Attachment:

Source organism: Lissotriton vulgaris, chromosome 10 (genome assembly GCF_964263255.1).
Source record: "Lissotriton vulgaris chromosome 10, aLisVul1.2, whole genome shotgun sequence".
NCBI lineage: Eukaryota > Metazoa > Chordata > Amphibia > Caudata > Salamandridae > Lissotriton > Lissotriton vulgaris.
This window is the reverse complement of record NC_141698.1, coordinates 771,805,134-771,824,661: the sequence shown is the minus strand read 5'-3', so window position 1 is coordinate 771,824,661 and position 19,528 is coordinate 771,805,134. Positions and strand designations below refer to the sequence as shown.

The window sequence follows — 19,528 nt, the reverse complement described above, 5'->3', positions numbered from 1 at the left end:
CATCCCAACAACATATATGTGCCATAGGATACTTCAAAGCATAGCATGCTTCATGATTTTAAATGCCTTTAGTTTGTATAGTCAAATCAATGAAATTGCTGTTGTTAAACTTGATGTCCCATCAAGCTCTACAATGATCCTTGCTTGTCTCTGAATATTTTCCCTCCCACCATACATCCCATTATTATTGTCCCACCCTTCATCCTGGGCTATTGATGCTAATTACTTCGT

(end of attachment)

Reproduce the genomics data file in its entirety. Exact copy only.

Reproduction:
Source organism: Lissotriton vulgaris, chromosome 10 (genome assembly GCF_964263255.1).
Source record: "Lissotriton vulgaris chromosome 10, aLisVul1.2, whole genome shotgun sequence".
NCBI lineage: Eukaryota > Metazoa > Chordata > Amphibia > Caudata > Salamandridae > Lissotriton > Lissotriton vulgaris.
This window is the reverse complement of record NC_141698.1, coordinates 771,805,134-771,824,661: the sequence shown is the minus strand read 5'-3', so window position 1 is coordinate 771,824,661 and position 19,528 is coordinate 771,805,134. Positions and strand designations below refer to the sequence as shown.

The window sequence follows — 19,528 nt, the reverse complement described above, 5'->3', positions numbered from 1 at the left end:
CATCCCAACAACATATATGTGCCATAGGATACTTCAAAGCATAGCATGCTTCATGATTTTAAATGCCTTTAGTTTGTATAGTCAAATCAATGAAATTGCTGTTGTTAAACTTGATGTCCCATCAAGCTCTACAATGATCCTTGCTTGTCTCTGAATATTTTCCCTCCCACCATACATCCCATTATTATTGTCCCACCCTTCATCCTGGGCTATTGATGCTAATTACTTCGT